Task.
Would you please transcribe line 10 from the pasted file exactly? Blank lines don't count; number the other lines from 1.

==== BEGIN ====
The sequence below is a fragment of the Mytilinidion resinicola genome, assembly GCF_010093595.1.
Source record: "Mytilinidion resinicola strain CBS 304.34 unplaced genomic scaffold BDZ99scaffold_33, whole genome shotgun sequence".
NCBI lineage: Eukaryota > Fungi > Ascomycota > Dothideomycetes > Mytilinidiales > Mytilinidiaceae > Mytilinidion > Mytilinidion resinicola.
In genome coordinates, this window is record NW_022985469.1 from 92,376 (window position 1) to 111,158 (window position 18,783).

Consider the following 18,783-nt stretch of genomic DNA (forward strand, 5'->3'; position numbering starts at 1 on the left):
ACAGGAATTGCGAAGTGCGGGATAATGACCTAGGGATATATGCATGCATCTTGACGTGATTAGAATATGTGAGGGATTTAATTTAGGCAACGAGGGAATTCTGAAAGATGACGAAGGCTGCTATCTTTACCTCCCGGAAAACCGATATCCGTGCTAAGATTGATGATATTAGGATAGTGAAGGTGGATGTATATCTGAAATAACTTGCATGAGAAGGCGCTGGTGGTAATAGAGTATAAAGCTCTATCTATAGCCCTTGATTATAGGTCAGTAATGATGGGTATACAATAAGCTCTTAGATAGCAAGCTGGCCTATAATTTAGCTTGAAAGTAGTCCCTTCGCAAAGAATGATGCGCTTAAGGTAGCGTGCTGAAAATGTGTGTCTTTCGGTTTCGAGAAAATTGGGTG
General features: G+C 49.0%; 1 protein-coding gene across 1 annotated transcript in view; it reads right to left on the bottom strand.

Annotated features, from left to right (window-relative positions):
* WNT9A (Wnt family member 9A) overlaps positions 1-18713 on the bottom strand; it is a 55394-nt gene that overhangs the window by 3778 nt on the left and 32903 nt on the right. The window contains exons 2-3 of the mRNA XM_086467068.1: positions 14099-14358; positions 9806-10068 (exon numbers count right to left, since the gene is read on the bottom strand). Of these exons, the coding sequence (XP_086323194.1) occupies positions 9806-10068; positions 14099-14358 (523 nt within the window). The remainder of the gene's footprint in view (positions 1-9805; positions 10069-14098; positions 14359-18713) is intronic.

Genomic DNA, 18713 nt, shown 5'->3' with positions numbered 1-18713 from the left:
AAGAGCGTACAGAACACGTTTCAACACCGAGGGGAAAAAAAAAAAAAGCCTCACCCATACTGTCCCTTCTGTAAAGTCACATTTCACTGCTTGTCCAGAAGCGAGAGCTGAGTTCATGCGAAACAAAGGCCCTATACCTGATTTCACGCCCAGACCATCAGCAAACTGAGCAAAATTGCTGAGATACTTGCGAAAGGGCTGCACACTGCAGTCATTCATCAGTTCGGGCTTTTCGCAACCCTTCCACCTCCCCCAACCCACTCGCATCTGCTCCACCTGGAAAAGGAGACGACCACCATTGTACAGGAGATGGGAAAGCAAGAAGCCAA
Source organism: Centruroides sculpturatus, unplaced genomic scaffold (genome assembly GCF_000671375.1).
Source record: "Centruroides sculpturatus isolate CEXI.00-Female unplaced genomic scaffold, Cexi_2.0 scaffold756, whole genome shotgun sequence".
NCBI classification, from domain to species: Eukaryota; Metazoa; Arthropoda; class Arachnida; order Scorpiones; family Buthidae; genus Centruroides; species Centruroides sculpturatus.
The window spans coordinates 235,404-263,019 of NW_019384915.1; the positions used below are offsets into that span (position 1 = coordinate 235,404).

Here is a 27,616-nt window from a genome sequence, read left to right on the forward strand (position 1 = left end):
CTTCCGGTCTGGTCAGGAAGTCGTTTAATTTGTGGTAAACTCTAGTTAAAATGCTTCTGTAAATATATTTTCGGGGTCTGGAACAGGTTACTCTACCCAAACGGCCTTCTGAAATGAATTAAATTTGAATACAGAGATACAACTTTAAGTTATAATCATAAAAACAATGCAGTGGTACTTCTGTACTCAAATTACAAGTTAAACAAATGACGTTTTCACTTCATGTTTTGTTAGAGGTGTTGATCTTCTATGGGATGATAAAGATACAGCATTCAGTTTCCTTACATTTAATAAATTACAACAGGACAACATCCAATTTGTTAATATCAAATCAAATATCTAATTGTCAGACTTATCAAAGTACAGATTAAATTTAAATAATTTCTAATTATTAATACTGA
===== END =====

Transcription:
Genomic DNA, 18713 nt, shown 5'->3' with positions numbered 1-18713 from the left: